In addition, a witness’s own interpretation of ambiguous circumstances – “I felt intimidated” – is inconclusive unless there is additional evidence of real intention. Although the intention may be derivative given the surrounding circumstances, an unanswered phone call gives prosecutors little to work with, despite the blatant implication that Trump was up to no good.

Attorney General Merrick Garland has typically been reluctant to charge a former president with corrupt intent, so that in itself is a hurdle in a case against Trump. The broader political environment in which Republicans are likely to oppose such an accusation only makes the effort more difficult.

This represents a shift for the GOP. In 1999, Republicans were quick to accuse a president of witness tampering. The second article of impeachment against President Bill Clinton, for obstruction of justice, including a count that accused him of making “false and misleading statements” against his assistants and staff members, some of whom were “potential witnesses in a federal grand jury” proceeding. Clinton’s outrages were echoed by the unsuspecting witnesses, “giving the grand jury false and misleading information.”

Clinton always claimed he only lied to protect his family and spare himself the embarrassment of admitting adultery, but the House impeachment managers insisted it was all part of a… corrupt “plan to delay, hinder, obscure and conceal the existence of evidence.” An overwhelming majority of Republicans voted for the second article to impeach Clinton House of Representatives and condemn him in the Senate (but they didn’t get the two-thirds vote it took to remove him from office).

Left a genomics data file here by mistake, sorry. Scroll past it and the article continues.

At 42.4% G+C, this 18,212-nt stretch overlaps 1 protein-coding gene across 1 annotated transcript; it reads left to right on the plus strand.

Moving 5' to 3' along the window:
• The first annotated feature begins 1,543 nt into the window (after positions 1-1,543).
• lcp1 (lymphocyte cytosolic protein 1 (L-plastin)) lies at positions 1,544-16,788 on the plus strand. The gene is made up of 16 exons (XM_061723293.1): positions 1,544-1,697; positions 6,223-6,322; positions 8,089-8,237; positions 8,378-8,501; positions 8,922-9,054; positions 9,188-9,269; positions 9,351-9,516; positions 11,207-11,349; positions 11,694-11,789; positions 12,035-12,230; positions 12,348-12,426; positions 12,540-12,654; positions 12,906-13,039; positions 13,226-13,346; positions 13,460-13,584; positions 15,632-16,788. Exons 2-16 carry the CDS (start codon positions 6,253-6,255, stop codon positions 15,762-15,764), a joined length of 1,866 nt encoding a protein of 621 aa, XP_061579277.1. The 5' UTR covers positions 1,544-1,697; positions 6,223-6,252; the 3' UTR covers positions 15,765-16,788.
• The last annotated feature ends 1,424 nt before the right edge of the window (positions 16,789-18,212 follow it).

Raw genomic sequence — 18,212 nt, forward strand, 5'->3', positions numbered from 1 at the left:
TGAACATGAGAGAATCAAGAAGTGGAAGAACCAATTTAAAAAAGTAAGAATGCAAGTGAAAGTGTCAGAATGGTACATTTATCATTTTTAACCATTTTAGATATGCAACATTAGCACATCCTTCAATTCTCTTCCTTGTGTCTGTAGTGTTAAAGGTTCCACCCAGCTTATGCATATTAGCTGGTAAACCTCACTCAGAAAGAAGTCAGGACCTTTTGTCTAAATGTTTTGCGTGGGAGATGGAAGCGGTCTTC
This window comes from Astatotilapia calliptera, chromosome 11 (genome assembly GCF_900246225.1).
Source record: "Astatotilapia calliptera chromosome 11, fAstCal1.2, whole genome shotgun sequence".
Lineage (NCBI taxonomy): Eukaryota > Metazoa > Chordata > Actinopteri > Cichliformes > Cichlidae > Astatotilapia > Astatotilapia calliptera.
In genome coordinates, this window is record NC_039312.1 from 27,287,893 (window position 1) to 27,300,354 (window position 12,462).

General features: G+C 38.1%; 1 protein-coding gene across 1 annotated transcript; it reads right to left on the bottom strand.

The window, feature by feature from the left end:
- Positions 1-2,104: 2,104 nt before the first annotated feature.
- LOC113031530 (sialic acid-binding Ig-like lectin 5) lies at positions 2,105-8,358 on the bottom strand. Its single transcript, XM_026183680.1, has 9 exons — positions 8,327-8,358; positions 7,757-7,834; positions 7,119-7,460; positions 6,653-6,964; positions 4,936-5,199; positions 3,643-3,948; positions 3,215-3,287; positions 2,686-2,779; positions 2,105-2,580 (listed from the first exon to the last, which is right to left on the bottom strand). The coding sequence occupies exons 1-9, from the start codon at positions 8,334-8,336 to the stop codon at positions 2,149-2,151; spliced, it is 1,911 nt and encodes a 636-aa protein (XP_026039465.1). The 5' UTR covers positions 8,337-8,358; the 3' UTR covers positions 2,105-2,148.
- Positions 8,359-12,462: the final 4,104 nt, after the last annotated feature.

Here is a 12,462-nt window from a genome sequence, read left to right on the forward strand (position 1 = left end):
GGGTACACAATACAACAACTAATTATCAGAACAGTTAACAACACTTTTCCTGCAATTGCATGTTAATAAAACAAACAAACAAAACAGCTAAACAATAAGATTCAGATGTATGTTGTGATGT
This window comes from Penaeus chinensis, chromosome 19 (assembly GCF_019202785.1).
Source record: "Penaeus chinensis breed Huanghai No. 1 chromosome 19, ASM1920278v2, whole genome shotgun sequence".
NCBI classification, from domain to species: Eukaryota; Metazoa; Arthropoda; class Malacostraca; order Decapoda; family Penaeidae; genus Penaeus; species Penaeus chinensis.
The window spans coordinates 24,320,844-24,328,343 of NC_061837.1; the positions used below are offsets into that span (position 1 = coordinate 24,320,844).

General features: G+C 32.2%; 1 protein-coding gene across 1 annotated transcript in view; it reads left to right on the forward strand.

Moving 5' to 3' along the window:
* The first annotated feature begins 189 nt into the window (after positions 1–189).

Now political dynamics among conservatives are so opposed to deriving indirect influence over other parties that they are unwilling to even extend that norm to a football coach. The six Republican-appointed Supreme Court justices recently ruled in favor of an assistant soccer coach in Bremerton, Washington, who refused to stop kneeling in midfield, in violation of school board policy.

The coach’s very public profession of Christianity was joined by students and spectators, some of whom swarmed the field, including members of opponents who accepted invitations to participate. Other students – in a diverse community including Muslims, Jews, Sikhs, Hindus, Bahá’ís and atheists – either felt pressured or excludedfor fear that they would lose playing time or scholarships.

It doesn’t matter, the Supreme Court majority said, as there was “no evidence that students were directly forced to pray” with the coach, who has all intentions to pressure his students “to participate in any religious activity.” ” rejected. The virtual certainty that teens would see the public prayers as something “expected” of them, as one student put it in an amicus briefing, was irrelevant as long as the coach’s implicit message went unspoken.

It may have been Trump’s luck that the January 6 commission witness turned down his appeal. Without evidence of overt pressure, it will likely be impossible for the Justice Department to shape a witness-tampering prosecution.

But as any New York mobster knows, silent messages can be the most compelling, with the least legal liability, as long as the godfather’s significance is undeniable. We may never know what Trump intended to say to the commission’s witness. Maybe he thought the caller ID would be enough to say everything.